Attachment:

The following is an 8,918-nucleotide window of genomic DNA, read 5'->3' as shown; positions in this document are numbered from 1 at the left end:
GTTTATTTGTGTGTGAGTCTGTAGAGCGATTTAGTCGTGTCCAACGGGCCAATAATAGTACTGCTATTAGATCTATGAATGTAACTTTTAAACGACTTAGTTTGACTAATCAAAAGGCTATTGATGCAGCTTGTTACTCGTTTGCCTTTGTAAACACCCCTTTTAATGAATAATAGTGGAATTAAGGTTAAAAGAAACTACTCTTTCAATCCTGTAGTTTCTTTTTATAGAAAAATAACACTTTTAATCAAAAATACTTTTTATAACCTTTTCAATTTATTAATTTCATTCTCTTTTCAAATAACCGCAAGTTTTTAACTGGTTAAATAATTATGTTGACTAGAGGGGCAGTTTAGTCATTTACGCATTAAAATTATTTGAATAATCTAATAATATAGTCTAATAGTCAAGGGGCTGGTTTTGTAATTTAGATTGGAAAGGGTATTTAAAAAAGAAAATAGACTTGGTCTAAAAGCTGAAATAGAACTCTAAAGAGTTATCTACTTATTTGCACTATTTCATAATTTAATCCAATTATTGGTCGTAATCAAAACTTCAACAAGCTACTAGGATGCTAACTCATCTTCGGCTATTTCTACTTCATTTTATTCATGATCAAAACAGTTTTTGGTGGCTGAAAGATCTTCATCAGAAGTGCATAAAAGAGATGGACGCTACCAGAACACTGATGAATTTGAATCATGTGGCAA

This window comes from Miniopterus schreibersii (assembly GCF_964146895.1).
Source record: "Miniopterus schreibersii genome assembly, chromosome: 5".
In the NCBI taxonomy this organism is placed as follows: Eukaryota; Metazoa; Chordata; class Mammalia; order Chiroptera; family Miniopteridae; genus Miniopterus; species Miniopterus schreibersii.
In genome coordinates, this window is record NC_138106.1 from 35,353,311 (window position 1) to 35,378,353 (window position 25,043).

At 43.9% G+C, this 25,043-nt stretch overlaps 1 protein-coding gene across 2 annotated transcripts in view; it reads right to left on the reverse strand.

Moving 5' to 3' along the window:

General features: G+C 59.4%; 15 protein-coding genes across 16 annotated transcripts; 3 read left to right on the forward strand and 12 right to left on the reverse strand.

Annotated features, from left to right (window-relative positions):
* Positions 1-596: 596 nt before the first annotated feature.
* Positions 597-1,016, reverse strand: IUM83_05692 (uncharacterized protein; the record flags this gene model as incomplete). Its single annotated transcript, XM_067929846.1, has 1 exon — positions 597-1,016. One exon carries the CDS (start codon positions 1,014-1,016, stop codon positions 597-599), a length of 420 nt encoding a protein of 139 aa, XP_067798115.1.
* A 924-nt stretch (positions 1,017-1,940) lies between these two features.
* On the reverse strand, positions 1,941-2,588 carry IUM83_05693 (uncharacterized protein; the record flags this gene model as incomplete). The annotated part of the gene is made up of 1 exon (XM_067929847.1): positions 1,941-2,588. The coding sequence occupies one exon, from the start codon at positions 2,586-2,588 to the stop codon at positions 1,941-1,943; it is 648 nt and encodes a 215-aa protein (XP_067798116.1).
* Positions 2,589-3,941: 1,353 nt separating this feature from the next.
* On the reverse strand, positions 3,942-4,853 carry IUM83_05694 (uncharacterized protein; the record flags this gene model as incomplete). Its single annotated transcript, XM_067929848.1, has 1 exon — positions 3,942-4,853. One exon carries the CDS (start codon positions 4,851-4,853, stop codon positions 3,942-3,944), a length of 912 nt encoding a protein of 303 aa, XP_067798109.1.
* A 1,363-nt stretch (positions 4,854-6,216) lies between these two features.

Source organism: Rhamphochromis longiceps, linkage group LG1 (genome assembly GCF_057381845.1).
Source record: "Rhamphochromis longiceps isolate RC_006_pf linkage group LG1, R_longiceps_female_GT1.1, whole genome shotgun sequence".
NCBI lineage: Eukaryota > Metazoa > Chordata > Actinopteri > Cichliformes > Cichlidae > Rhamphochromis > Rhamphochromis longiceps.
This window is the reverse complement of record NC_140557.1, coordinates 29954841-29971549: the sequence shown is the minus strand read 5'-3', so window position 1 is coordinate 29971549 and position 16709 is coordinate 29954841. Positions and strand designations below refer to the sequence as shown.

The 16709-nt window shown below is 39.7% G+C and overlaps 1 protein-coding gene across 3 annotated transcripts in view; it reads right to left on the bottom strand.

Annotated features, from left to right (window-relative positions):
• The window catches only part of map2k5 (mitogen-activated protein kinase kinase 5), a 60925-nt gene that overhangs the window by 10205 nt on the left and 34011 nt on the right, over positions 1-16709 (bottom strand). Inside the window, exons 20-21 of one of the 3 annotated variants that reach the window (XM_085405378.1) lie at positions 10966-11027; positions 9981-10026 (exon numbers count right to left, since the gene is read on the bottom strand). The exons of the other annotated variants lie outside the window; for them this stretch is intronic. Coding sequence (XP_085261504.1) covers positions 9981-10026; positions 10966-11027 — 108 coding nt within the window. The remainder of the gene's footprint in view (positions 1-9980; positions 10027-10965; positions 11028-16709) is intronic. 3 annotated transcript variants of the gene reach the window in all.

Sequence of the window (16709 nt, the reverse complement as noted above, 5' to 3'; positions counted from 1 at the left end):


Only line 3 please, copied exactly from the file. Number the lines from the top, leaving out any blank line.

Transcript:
This window comes from Miniopterus schreibersii (assembly GCF_964146895.1).